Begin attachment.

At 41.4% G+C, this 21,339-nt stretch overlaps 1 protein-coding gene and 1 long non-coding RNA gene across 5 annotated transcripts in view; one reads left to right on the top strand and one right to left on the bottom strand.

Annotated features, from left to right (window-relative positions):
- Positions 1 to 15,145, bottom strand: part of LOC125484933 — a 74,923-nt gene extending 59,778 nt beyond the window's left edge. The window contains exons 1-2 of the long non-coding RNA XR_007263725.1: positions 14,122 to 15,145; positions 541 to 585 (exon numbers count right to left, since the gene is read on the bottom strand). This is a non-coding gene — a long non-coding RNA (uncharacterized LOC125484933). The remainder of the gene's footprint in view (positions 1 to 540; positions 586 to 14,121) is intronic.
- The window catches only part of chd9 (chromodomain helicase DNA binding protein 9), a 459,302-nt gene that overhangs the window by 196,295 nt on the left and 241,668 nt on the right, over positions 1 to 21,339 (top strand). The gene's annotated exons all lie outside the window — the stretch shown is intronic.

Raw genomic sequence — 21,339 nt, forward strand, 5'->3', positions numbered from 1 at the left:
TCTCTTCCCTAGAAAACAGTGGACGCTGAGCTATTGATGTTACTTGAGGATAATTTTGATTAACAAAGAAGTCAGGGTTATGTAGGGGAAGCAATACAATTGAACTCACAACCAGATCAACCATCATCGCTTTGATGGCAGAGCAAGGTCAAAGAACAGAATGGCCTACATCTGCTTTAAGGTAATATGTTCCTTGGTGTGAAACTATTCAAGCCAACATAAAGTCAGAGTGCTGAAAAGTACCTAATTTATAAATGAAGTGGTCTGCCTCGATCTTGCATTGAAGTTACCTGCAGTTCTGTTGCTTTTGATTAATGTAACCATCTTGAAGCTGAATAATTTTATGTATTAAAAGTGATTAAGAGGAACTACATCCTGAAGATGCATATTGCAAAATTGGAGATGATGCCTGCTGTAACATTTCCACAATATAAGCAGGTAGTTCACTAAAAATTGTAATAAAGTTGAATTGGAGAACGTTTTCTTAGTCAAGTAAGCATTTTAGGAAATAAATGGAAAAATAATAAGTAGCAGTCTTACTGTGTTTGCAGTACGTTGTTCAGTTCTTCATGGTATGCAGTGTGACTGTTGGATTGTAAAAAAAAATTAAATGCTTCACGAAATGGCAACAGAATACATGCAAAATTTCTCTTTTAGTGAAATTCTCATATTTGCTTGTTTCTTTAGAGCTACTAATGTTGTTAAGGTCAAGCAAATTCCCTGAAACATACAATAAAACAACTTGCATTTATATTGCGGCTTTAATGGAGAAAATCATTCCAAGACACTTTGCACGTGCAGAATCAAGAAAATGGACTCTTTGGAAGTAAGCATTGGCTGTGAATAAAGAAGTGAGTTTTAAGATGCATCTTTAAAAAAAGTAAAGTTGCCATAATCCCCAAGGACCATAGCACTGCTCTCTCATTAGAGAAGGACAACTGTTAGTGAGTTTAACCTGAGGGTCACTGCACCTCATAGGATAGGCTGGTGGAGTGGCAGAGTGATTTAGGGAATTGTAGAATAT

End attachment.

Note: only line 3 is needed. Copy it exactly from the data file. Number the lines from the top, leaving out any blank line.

- Positions 1 to 15,145, bottom strand: part of LOC125484933 — a 74,923-nt gene extending 59,778 nt beyond the window's left edge. The window contains exons 1-2 of the long non-coding RNA XR_007263725.1: positions 14,122 to 15,145; positions 541 to 585 (exon numbers count right to left, since the gene is read on the bottom strand). This is a non-coding gene — a long non-coding RNA (uncharacterized LOC125484933). The remainder of the gene's footprint in view (positions 1 to 540; positions 586 to 14,121) is intronic.